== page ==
Jeff Duntemann's Contrapositive Diary Rotating Header Image

Open-Source Database App Builders

Some folks I know are asking me something I can’t answer: What are people using these days to build small-scale client-server GUI front ends? They have an app created with FileMaker Pro years back that they want to re-create. The catch is this: They want it to be built with something cheap (ideally open-source) and widely used, so that one person isn’t stuck supporting it forever.

The number of records in typical use is not high; from what I can tell, fewer than three hundred in the largest table. There are eight or ten tables, depending on how you slice up the database. There is a need for a certain amount of scripting in addition to table indexes and relationships. The app doesn’t have to scale. Again, 300-500 records is probably as many as the main table will ever need to hold. The database itself must reside on a server, accessible over the Internet from the front end, which will be on laptops and/or desktops.

I used to do things like that in Delphi, and have done simple apps for local tables in MS Access. Access is not cheap, nor is Delphi, and few people are learning Delphi anymore. Lazarus could work, but again, the real question is what’s out there that a lot of people use so that expertise is easy to find.

I wasn’t even aware that FileMaker was still being sold. I haven’t seen it since I had a review copy at VDM circa 2000. Did anyone ever create an open-source equivalent? A quick look around failed to spot one. Any insights?


  1. Erbo says:

    The trend these days would be to build such apps as Web apps. Why bother with a separate client, when everybody has a browser? And firewalls might block whatever proprietary protocol the client and server use to communicate, but you know they’ll let HTTP through.

    1. Fair point in some ways, but although everybody has a browser, it’s not the same browser, and certainly not the same version of any given browser. A dedicated client could use HTTP as well as any browser window, finessing the firewall issue, and at least there you know that everybody’s running the same version of the same client.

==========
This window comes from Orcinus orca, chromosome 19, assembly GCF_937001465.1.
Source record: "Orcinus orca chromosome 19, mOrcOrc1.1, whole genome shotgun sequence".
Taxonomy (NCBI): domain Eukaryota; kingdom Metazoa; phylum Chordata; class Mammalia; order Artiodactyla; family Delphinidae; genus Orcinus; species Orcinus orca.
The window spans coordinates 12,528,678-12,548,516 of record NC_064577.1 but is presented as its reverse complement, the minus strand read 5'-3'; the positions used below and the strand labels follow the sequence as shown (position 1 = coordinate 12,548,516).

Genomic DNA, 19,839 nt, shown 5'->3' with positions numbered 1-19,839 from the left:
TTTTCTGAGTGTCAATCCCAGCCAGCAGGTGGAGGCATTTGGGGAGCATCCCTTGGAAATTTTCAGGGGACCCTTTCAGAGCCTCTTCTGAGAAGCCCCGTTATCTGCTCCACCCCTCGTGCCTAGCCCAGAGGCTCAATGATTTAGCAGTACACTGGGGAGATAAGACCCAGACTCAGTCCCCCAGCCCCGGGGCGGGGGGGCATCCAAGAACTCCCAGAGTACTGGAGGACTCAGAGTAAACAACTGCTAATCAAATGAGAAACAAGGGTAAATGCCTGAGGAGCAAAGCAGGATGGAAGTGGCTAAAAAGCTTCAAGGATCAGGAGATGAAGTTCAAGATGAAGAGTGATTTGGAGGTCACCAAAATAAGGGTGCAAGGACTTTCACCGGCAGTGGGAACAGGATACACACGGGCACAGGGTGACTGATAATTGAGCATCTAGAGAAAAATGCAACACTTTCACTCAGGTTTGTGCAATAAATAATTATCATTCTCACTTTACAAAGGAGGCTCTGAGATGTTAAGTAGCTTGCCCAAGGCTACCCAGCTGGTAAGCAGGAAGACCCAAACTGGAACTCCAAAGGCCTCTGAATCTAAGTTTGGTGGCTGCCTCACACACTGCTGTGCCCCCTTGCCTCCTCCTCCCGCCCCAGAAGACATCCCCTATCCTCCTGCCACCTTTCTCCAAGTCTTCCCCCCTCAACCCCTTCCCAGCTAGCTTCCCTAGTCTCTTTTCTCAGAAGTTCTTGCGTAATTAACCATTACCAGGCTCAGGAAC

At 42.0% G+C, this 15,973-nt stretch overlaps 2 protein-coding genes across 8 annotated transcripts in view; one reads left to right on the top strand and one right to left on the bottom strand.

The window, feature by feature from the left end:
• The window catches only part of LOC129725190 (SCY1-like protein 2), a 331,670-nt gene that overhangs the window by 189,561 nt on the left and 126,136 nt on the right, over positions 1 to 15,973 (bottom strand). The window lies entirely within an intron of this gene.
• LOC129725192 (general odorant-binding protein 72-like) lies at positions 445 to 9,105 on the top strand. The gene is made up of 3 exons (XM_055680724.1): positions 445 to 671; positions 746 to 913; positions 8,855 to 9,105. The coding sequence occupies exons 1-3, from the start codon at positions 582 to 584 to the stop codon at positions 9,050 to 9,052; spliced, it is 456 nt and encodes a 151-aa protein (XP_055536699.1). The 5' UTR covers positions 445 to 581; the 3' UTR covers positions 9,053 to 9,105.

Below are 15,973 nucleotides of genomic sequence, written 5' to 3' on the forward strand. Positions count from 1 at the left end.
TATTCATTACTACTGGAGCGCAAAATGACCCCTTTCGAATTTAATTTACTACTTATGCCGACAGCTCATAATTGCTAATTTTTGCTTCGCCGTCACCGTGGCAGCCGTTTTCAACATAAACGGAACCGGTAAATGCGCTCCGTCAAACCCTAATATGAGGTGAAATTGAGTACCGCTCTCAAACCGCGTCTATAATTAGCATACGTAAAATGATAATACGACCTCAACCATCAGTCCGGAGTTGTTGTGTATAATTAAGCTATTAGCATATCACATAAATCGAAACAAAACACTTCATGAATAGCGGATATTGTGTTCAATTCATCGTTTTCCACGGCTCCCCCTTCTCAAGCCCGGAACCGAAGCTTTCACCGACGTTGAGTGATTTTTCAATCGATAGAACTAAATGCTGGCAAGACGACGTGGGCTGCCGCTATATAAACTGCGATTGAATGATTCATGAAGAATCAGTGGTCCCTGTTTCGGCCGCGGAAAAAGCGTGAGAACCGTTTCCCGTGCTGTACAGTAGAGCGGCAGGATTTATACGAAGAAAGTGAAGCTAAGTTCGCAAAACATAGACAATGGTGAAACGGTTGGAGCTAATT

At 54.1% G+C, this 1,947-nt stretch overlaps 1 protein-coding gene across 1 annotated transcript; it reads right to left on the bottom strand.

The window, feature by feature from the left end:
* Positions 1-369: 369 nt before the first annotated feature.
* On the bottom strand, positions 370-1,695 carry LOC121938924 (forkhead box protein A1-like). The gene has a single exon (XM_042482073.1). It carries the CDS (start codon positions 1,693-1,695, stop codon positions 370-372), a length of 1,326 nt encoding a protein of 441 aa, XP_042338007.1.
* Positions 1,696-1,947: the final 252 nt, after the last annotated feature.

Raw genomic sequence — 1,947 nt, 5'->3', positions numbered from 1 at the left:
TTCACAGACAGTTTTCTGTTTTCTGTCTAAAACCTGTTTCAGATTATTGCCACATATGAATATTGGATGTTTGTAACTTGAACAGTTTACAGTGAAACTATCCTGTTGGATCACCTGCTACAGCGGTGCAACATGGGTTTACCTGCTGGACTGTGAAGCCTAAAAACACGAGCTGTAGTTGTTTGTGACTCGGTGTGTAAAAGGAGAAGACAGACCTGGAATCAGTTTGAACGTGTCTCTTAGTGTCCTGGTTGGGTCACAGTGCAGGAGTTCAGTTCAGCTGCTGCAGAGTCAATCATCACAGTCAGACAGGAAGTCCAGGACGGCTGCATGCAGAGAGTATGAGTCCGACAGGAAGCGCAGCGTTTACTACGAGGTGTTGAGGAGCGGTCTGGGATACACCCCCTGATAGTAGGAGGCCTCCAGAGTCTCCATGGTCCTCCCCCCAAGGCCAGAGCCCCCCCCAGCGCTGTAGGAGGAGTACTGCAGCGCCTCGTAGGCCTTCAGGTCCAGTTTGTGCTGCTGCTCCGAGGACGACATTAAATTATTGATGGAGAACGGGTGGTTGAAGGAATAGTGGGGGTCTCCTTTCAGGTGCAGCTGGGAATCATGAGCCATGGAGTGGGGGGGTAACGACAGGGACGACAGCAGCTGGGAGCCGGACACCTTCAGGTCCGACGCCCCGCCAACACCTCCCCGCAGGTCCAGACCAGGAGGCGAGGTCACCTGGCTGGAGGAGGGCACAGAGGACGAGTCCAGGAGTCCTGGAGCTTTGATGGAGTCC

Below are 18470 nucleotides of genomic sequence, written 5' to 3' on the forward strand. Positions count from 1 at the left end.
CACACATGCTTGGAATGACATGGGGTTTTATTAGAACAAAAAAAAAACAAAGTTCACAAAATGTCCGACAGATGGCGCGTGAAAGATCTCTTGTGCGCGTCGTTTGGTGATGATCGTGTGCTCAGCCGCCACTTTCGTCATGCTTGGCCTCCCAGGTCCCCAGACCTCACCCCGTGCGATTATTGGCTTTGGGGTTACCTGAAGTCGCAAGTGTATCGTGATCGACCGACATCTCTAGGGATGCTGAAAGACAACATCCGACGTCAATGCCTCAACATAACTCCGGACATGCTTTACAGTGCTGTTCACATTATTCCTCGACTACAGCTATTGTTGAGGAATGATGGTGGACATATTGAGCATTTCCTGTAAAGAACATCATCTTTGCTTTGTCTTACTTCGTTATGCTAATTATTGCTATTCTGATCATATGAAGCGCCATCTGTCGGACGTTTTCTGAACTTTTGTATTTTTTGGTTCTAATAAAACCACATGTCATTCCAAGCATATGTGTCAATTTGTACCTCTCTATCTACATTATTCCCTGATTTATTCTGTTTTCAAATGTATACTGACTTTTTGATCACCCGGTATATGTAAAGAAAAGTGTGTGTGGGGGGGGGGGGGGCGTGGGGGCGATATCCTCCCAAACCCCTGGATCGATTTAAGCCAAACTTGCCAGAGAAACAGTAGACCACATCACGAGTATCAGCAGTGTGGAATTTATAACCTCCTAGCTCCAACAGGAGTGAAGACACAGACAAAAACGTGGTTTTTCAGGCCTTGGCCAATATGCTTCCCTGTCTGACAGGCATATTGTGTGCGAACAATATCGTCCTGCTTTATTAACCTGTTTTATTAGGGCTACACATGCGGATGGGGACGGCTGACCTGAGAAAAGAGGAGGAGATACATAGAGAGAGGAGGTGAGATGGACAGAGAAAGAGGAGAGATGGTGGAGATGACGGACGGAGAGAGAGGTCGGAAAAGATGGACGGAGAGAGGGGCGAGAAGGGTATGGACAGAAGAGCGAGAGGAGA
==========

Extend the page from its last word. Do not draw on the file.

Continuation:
1. Erbo says:

        You can actually go a long way in mitigating the differences between browsers by simply refusing to support Internet Explorer. One startup did exactly that.

        And, if you really needed an actual dedicated client, a technology like Java Web Start can go a long way towards making it easier to install on your users’ machines. Note, however, that, while this is potentially pretty cross-platform, this is no solution for mobile devices, while straight Web apps could still work in those environments.

  2. bcl says:

    The most open solution (and thereby easiest to find new people to support) would be a web app written in PHP/Python with a PostgreSQL database backend hosted on a small Linode ( instance.

  3. Suep says:

    Ruby on Rails, w jQuery and MySQL.

    The learning curve is steep, but there’s a large, active community and lots of books, podcasts, etc…

  4. William Meyer says:

    When the only tool you have is a hammer…

    Sheesh! We’re told that the market has changed, and there is no market any more for tools like the old Turbo Pascal. Yet every second guy you talk to online fancies himself a web developer. And if the original was in FileMaker Pro, and they don’t want to be bound to a single dev for continuing support, then I think that an answer such as “Ruby on Rails, w jQuery and MySQL” is a non-starter.

    As to PHP, I wouldn’t wish it on my worst enemy.

    The short answer might be to turn to one of the Microsoft Express versions of Visual Studio. (They do still offer them, I think… but I haven’t looked in a while.)

    1. I haven’t done a lot of Web app development myself, and I agree: PHP, yukkh. I looked just now and see that Microsoft Express does still exist, and there’s a Web version, based on HTML5, CSS3, and jQuery. I know none of those things except by reputation, and the reputation hasn’t been, well, stellar.

      Still looking. I remember things like Clarion (which I was good at for awhile) and in general I’d prefer a dedicated client to a browser window, especially when there are umpty browsers and browser versions around to confuse the issue.

      1. William Meyer says:

        My own web work has been limited, but for CSS I still prefer to use TopStyle. I have not had occasion to discover whether HTML5 is swell or horrible. CSS3 seems a definite improvement. jQuery is a black hole to me.

      2. Jeff: A gentle needle 🙂

        >> I haven’t done a lot of Web app development myself, and I agree: PHP, yukkh.

        Sez the man who runs this site using WordPress 3.5.1 which is written in PHP and uses MySQL as the database engine… Good enough for blogging software with full authentication, etc, etc, but not for a small-scale client app?

        Cheers, Julian

  5. Larry Nelson says:

    This is a difficult problem that I have had with a number of clients. Typically we have an old Access application that needs to be webified.